Last Thursday, April 30, I took a bold step for me. I began counting gifts, one for each day of the calendar. On April 30, I listed thirty things. On May 1, I listed one; on the 2nd, I listed two. On the third and the fourth, I fell off the wagon, but got right back on it on the 5th. So, here I am on May 7 listing seven things for which I am grateful, with some images perhaps.
I signed up for Alene’s and Susan’s “Radiant HeART” class, which combines painting and photography. The painting part (Alene’s lessons) scares the bejesus out of me; I’m more comfortable with Susan’s photography lessons. This week, Susan sends us out with our cameras to capture images of those things for which we are grateful. So, in the spirit of the gratitude lesson, here are my seven things for this Thankful Thursday:
1. my blooming orchids. I’m not sure I’ve ever had a true green thumb. I can kill most plants pretty quickly. But I found out years ago, shortly after I married, in fact, that I can grow and keep phalaenopsis orchids. I have two window sills full of phals, or more commonly known as moth orchids because of the shape of their wings. Right now, I have seven in bloom; the eighth one is beginning to wilt. These orchids are just beautiful, and they remind me to see beauty.
2. Books. . . . Did you know I loved to read? I think sometimes I’d rather read than photograph things. I still very much love the feel of a real paper and ink book in my hands and the smell of a new book, too, but since I live in a small space, I have turned to reading electronically more and more. Just give me a good book, and I can escape for hours. I do very much like my new Kindle Voyage. I can read in broad daylight, outside in the bright sun, and I can read in bed at midnight in the dark. It was definitely a smart purchase for me. (Aaron can keep my old Kindle.)
3. I must confess that I do not like to do the dishes, and I have a sink full of dirty pots and pans. So, why should I be thankful for a kitchen that needs a thorough cleaning and organizing? First, I have the kitchen. We endured complete loses of two homes to house fires in the last eight years. (Yeah, that’s a lot!) We have been in this home for more than two years now. I have the kitchen. And I have the food to prepare for meals. I cannot imagine the numbers of people who go without meals daily to the point of starvation. So, I am thankful for the pile of dirty dishes that accumulates in the sink.
4. Blue skies and sunshine, even though I am more of an inside person, I treasure the moments I can look outside and see the sky and the sunshine. The grass looks greener; the pond is more reflective. This must be the way heaven looks in part.
5. The gift of music—I know I’ve listed this as part of my thankfulness before. I am a musician, and I gave up music for many years, except to listen to it. I let my children be the music makers in my home. But now, I am returning to it. I take piano lessons again from a wonderful teacher; I challenge myself with pieces I’ve never played before, pushing my technique and my abilities. And when I play beautiful music, I feel God’s peace. (I just hope His ears do not feel assaulted!)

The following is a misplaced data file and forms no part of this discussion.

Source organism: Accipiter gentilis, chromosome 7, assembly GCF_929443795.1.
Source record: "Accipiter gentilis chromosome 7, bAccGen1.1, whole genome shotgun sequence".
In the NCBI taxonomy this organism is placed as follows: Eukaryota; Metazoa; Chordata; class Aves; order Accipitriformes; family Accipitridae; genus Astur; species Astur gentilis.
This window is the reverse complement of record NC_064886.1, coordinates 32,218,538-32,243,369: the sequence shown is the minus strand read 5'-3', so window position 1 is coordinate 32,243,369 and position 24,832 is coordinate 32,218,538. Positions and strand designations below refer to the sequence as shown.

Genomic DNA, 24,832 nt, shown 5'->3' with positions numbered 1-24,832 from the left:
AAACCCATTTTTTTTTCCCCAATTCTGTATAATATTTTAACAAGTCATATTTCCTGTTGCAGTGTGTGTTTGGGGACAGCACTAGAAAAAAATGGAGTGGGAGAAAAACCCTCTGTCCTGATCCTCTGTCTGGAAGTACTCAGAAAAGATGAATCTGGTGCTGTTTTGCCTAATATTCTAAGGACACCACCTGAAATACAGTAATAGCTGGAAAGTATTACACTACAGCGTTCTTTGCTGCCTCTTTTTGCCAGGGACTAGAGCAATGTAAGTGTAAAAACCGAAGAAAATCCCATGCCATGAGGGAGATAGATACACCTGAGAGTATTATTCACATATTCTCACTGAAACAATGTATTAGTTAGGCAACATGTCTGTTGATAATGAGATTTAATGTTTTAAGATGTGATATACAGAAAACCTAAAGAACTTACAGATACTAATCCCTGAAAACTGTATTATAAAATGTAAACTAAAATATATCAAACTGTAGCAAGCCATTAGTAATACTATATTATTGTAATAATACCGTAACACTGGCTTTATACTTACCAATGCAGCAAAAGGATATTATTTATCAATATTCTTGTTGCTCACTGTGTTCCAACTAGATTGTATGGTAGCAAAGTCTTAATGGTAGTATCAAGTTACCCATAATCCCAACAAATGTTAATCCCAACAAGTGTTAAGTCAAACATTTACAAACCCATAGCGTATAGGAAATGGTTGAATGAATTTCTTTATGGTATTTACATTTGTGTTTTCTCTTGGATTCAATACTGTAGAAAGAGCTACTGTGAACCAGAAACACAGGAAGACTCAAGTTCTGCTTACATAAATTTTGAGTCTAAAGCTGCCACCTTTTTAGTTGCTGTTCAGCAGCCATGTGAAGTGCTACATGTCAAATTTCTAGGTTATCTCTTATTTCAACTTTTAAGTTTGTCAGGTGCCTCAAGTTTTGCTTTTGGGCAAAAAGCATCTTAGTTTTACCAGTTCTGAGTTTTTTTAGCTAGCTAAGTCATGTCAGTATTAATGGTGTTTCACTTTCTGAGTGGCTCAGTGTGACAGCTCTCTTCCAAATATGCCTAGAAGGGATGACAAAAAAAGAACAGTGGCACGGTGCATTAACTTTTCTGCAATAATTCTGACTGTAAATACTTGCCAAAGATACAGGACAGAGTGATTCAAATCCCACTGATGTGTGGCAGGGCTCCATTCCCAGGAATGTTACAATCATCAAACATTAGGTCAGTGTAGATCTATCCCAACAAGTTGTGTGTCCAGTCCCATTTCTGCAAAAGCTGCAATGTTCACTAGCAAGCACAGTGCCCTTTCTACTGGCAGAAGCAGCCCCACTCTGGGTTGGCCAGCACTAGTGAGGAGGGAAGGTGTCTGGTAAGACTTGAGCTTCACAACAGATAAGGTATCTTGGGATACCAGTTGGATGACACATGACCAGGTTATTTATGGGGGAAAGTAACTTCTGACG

6. Solitude: I have been given this idea a great deal of thought recently. I am an introvert, and periods of solitude are important to me. I am thankful that I have the choice to be able to have that time, whether I am sitting my corner of the couch with that good book, my knitting or crocheting, or my pen and journal. I am thankful that when I need company and intimacy with other people, I can seek it. For me, solitude strengthens me and renews me. it quiets me and those squirrels running rampant in the brain. I can do as we are commanded, “Be still, and know that I am God.”
7. Motherhood—Raising children is frustrating; sometimes, it is just plain aggravating and maddening. Many days, I have wanted nothing more than to run away and hide from the demands of the children. Yet, I wouldn’t trade those days for anything. I told another mother, who is raising her second child (she has a much older child—one that’s almost twenty years old, I think), that although our children grow out of certain needs from us, their need for us as mothers is endless, and sometimes endlessly frustrating! But I look at my two grown sons, and I am proud of the men that they have become. I see the influence I have had on them: both of them are musicians; both are kind and loving (most of the time anyway). And both are independent and strong, each in his own way.
My challenge to you is to continue to count your blessings one by one, as the old hymn directs us. It does help pull you out of the doldrums.